Some 23.4 million tonnes of energy products were handled but 2018 was the third year in succession in which energy volumes exceeded 23 million tonnes. Following volume growth for three consecutive years, intra-European RoRo figures have levelled out but still remain high. A total of 584,000 units were handled in 2018 whilst, after 2017 saw the highest number of cars throughput for a decade, the 1% drop still show the figures for automobles in 2018 remaining consistently high.

NORWAY – More often concerned with matters of freight it was the surge of interest in year-round Arctic cruises which has prompted GAC Norway to open its newest branch, at Tromsø. Sitting 300 kilometres north of the Arctic Circle, Tromsø is the largest urban area in Northern Norway and serves as a portal to the Arctic. It is a popular port of call for cruise vessels, including those specialising in winter tours to treat their passengers to spectacular views of the Northern Lights (Aurora Borealis).

GAC has seen a significant increase in activity at the port with last year about 50 vessels calling at the port through the services of a local partner. With that figure expected set to double in the coming 2-3 years, it was decided to establish GAC’s own presence at Tromsø. It’s not all passengers however, Tromsø is also growing in popularity as a base port for the oil & gas and offshore industries and the new office provides a direct link to the full range of shipping, logistics and cruise support services provided by GAC Norway.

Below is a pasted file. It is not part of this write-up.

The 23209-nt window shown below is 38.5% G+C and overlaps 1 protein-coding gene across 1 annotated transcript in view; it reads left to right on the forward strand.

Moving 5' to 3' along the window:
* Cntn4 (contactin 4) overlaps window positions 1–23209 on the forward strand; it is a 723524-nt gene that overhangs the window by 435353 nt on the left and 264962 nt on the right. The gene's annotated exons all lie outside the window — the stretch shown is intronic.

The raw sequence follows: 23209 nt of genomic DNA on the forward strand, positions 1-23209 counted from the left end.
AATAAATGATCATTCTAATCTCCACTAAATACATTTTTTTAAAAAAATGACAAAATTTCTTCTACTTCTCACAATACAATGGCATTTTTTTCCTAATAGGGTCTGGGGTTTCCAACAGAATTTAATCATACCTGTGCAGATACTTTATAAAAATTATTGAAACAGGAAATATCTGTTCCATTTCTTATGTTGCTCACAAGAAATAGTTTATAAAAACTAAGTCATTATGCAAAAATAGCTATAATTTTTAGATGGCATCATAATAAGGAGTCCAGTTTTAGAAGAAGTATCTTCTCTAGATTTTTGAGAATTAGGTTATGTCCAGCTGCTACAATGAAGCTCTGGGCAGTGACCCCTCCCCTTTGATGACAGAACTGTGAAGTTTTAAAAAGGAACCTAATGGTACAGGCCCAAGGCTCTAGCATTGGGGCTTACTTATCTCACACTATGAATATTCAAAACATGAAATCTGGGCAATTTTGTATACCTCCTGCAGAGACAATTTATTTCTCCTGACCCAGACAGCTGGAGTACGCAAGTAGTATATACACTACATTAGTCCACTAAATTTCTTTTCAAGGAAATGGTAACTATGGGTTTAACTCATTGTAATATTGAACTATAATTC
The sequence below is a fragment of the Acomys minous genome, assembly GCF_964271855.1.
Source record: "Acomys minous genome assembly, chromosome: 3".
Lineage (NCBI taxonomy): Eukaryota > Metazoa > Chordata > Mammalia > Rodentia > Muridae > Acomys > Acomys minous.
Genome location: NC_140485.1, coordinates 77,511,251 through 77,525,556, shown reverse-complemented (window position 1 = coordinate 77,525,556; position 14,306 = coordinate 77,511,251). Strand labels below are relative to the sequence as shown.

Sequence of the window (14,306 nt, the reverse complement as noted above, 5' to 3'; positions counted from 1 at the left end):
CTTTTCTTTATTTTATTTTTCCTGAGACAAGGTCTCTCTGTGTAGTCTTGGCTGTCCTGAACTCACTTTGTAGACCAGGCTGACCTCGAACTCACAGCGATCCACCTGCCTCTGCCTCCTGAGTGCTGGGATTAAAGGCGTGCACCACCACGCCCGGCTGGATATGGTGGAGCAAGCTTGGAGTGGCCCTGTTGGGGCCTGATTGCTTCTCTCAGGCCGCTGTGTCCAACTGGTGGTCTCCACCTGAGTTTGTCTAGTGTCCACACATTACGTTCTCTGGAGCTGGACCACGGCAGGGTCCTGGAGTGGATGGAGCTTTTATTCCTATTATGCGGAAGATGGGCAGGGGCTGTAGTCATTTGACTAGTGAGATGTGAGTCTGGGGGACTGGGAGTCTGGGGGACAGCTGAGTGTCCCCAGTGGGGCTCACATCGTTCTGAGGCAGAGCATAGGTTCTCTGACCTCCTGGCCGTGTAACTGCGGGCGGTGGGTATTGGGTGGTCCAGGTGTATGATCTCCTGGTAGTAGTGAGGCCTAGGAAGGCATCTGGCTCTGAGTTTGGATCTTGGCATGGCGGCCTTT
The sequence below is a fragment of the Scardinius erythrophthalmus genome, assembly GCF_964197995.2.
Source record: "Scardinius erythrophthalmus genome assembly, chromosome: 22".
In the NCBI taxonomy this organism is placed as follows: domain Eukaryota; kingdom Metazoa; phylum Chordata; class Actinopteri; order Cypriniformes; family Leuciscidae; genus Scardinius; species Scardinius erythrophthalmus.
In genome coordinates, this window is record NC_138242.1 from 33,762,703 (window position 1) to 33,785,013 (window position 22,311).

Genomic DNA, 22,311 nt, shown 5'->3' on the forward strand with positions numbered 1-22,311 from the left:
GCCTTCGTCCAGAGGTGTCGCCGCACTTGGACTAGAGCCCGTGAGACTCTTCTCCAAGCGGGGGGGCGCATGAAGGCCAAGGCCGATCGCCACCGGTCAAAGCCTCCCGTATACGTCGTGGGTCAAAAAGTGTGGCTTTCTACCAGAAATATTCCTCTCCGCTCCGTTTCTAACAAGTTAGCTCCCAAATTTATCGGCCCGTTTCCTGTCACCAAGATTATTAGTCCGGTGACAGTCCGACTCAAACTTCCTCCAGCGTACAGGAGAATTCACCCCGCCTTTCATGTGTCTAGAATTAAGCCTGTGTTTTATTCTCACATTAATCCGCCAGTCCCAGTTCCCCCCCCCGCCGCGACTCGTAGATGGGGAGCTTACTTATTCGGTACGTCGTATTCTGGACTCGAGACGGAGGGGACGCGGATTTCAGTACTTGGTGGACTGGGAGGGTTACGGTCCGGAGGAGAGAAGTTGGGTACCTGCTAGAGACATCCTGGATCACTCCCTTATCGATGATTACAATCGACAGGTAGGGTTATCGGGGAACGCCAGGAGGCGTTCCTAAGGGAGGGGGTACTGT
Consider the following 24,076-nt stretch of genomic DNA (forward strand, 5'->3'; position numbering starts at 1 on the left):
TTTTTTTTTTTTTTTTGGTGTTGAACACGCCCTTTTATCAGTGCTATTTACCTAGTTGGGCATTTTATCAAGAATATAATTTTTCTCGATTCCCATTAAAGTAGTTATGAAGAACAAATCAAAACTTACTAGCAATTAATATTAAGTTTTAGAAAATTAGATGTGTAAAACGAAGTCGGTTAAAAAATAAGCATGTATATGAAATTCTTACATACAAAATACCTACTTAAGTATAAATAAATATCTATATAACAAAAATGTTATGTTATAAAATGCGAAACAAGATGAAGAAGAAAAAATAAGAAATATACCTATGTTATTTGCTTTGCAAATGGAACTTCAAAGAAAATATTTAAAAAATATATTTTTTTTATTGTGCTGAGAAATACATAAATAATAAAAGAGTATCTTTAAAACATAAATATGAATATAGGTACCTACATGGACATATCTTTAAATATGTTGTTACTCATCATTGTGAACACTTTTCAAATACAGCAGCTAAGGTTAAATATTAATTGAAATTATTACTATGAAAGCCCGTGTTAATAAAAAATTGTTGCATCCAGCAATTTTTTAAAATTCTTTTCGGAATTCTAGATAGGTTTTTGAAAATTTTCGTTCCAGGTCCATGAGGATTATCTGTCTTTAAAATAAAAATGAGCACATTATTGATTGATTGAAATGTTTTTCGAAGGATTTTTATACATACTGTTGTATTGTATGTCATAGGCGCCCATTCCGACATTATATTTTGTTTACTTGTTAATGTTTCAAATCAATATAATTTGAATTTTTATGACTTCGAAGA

UK – Berkshire-based logistics specialist, Walker Logistics Ltd, has been appointed to manage the UK supply chain of specialist footwear company, WearerTech which produces a range of shoes specifically designed to be worn by chefs and kitchen workers. Walker will be responsible for fulfilling orders to the growing number of catering companies and restaurants that make up WearerTech’s core client base. Stock will be held at Walker’s 230,000 square foot multi-user warehouse, which is located close to Junction 14 of the M4 motorway.

UK – Third party distribution and storage specialist RCS Logistics has been rebranded as Rhenus Corby, reflecting its acquisition by leading European forwarder Rhenus Logistics. The name-change completes the two-year acquisition process, which has seen the Northamptonshire-based business become a fully operational subsidiary of Rhenus UK. Since the acquisition was confirmed, Rhenus UK has expanded the Corby facility by a further 90,000 square feet growing it to 440,000 square feet in total, making it one of the largest in the Rhenus’ UK network.

UK – EUROPE – The Society of Motor Manufacturers and Traders (SMMT) tells us with air quality and CO2 emissions always high on industry’s agenda the next phase of the European Commission’s strategy to reduce CO2 emissions from commercial vehicles (using the VECTO tool) is set to begin. Already in force for the largest trucks, the next phase of VECTO - which stands for Vehicle Energy Consumption Calculation Tool - aims to include large vans (5 – 7.5 tonnes) and buses (M3).

Although there is no set date for commencement the SMMT opines 2022 is a likely candidate and says it is working with its European partners and through the trailer and body building association CLCCR in negotiations with the Commission to find a solution that satisfies the objective and is deliverable by vehicle manufacturers.

Photo: Ichthys LNG Project onshore facilities under construction.